Human beings are mobile creatures. Whether it’s heading across town to tackle errands or blowing off steam by getting outside for a change of scenery, everybody needs a way to get around.
But sometimes, traditional forms of transportation just aren’t accessible for everybody, and that’s where electric bikes rise above the fray.
As we focus on inclusion in mobility throughout February, we wanted to highlight Dr. Christopher Royer, a neuropsychologist who reclaimed his mobility with the help of a RadRunner electric utility bike.
Royer was born with blue cone monochromacy, a rare genetic condition that affects how he perceives color and restricts his long-distance vision.
For the most part, he says, it doesn’t present too many challenges. He’s still able to meet with patients and can move through the streets of Mechanicsburg, Pennsylvania, without issue. Occasionally, he’ll get mildly frustrated by the little things, like going to the grocery store and not being able to read the words on aisle signs.
For years, however, it did present one major hurdle: It stopped him from getting a driver’s license.
“I see perfectly well enough to walk on the sidewalk and navigate obstacles, but I don't meet the criteria to drive,” he explained. “It’s hard for me to see at a distance and when it comes to color vision, I have a hard time with brake lights.”
As a result, Royer used to hoof it to work and back on foot or rely on his wife to drive him around town. But he was looking for something that could help him get around a little easier.
He found his solution in the fall of 2019, when he bought his first electric bike.
“It’s been a really great thing for my life and my family,” he told us. “It’s made a huge difference.”
Now, not only can Royer make last-minute trips to the store or start his commute a little later, but tasks like visiting his 89 year-old mother have become a lot easier.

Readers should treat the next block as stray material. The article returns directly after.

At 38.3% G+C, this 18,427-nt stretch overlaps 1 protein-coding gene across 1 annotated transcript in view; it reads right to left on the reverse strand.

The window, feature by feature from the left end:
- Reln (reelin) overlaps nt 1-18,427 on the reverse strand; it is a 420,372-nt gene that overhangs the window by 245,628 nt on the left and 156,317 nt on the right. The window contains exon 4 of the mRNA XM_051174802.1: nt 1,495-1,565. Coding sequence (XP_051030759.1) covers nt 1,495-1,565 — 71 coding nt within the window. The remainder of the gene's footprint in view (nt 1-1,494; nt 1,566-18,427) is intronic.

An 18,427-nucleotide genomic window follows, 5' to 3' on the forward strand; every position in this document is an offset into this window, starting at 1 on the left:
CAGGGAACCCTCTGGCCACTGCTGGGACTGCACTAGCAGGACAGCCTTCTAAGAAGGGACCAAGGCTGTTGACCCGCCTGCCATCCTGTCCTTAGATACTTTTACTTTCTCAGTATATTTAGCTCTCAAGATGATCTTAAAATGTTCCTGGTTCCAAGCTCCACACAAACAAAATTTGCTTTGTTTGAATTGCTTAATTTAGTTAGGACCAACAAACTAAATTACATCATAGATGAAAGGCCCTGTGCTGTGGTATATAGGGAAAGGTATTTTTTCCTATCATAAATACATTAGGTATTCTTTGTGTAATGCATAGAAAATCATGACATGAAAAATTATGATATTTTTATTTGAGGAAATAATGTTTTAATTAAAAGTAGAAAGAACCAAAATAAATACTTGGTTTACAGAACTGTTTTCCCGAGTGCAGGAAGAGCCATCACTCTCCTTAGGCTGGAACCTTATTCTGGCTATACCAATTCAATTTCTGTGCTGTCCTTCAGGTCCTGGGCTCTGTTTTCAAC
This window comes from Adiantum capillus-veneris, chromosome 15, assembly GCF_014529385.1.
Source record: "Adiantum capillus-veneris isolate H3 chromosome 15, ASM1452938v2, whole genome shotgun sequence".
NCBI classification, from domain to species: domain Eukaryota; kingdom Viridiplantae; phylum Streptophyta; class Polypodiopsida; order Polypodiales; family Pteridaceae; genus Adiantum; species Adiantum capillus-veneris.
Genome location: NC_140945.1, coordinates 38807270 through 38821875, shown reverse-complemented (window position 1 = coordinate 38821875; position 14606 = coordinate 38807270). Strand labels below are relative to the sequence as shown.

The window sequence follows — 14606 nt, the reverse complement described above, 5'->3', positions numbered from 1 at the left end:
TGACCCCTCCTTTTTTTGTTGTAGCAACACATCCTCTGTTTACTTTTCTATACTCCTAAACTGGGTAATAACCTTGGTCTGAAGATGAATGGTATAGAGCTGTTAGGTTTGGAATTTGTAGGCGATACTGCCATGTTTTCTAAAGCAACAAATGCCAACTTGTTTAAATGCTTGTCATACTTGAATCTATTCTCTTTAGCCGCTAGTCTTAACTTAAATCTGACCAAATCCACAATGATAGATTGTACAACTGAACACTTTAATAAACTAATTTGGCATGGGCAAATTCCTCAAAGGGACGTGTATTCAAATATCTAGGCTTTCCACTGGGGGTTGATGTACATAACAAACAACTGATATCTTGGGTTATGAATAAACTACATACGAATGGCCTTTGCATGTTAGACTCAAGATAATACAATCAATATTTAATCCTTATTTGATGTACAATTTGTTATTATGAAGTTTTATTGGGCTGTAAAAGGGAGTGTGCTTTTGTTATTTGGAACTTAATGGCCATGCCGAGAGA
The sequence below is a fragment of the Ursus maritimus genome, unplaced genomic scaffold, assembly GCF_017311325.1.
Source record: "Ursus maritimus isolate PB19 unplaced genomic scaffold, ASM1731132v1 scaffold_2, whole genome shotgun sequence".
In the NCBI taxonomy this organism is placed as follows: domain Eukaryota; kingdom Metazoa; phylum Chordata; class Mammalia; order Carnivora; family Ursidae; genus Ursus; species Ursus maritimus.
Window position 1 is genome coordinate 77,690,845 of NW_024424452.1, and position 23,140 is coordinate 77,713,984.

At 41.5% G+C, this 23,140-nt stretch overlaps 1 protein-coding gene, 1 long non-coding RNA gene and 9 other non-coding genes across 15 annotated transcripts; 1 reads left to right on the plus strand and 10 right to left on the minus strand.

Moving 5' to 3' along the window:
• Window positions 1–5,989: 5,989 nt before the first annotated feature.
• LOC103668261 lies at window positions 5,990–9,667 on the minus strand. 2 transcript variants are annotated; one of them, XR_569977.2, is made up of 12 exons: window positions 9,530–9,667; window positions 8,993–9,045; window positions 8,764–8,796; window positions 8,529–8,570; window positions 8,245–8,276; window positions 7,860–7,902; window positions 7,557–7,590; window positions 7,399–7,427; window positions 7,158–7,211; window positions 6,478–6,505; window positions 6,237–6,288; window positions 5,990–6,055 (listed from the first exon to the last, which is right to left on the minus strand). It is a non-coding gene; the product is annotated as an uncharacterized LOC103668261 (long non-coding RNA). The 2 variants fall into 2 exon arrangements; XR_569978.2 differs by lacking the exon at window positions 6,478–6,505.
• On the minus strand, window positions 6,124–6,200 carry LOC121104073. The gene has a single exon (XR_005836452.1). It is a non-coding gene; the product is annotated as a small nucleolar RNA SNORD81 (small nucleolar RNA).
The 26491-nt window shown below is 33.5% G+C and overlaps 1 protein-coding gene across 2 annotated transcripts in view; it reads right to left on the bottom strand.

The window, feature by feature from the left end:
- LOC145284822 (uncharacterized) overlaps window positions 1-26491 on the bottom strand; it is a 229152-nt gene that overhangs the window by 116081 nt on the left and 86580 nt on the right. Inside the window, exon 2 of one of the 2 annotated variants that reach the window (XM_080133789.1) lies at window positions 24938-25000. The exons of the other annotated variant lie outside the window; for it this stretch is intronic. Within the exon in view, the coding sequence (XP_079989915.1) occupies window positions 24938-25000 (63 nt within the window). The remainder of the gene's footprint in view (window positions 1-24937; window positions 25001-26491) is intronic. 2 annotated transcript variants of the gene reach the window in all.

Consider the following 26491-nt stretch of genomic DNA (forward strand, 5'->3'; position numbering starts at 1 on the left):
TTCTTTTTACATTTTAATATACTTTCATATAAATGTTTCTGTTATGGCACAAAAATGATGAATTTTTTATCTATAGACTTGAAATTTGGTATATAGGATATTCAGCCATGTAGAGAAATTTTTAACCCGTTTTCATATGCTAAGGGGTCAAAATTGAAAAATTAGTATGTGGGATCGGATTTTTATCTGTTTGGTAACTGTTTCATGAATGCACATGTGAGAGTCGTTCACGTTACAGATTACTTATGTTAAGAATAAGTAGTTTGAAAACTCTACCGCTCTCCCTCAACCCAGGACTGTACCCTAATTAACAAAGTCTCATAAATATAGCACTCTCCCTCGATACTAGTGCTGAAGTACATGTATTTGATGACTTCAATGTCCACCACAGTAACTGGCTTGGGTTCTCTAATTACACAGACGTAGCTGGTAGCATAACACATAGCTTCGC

“She lives a few miles away, so if I wanted to check in on her, I’d have to walk about 30 minutes,” he said. “Now, if she needs something, I don’t have to bother my wife and I can get down there in a fraction of the time.”
While cycling with vision issues may raise some immediate questions, it’s not as uncommon as you might think. Academic research published in 2020 found that these riders often make responsible decisions to help compensate for their limitations, like choosing less-trafficked routes or riding in the center of the lane.
For Royer, he has the benefit of riding in a small town filled with familiar routes that let him plan ahead.
“I wouldn’t go down the shoulder of the highway or do anything where I’d have any doubt, but I've lived in this town for 22 years,” he said. “I know the streets and have never had any accidents or close calls.”
He also takes additional steps for added safety. Since he can be sensitive to bright light, for instance, he’ll tuck a baseball cap under his helmet and bring sunglasses.
As for the bike itself, Royer has found plenty of reasons to fall in love with it, and not just for the way it’s changed how he gets around. He’s tried traditional bikes off and on throughout the years, but wasn’t a fan of the maintenance they required. Having a single-speed bike that's equipped to take on big hills helped on that front.
“I’m not super handy, so bikes with derailleurs and multiple gears didn’t do it for me."
The fact that it’s electric, he added, was also a big plus.
“I'm 55 now and I’m not in what I would say is the best shape,” he chuckled. “I’d walk everywhere, so I have pretty good endurance, but it’s great having something that makes it a lot easier on the knees. That was really an important point for me deciding to get it.”
To that end, he’s been recommending it to scores of folks he’s known who’ve had knee replacements or other situations that would make an ebike more appealing.
For those with vision conditions, however, he acknowledges that it boils down to their individual situations.
“Visual impairments are so different for each person,” he noted. “I would highly recommend this bike, but I would also recommend that they test one first and talk to their health care provider before making the commitment. Just to make sure everything is safe.”
One person he hasn’t shied away from talking up the bike to? His wife. According to him, she'll likely get one in forest green.
“Hey, I’m color blind, so of course I have mine in black,” he joked. “I’m sure it’d be nice to get some variety.”
Rad Power Bikes was built on making transportation accessible for all, and stories like Dr. Royer’s remind why that’s so important. If you’ve used our ebikes to reclaim your mobility, we want to hear about it. Share your experience on social media and tag us!
Curious if an electric bike is right for you? Try one for yourself! Find a test ride location near you.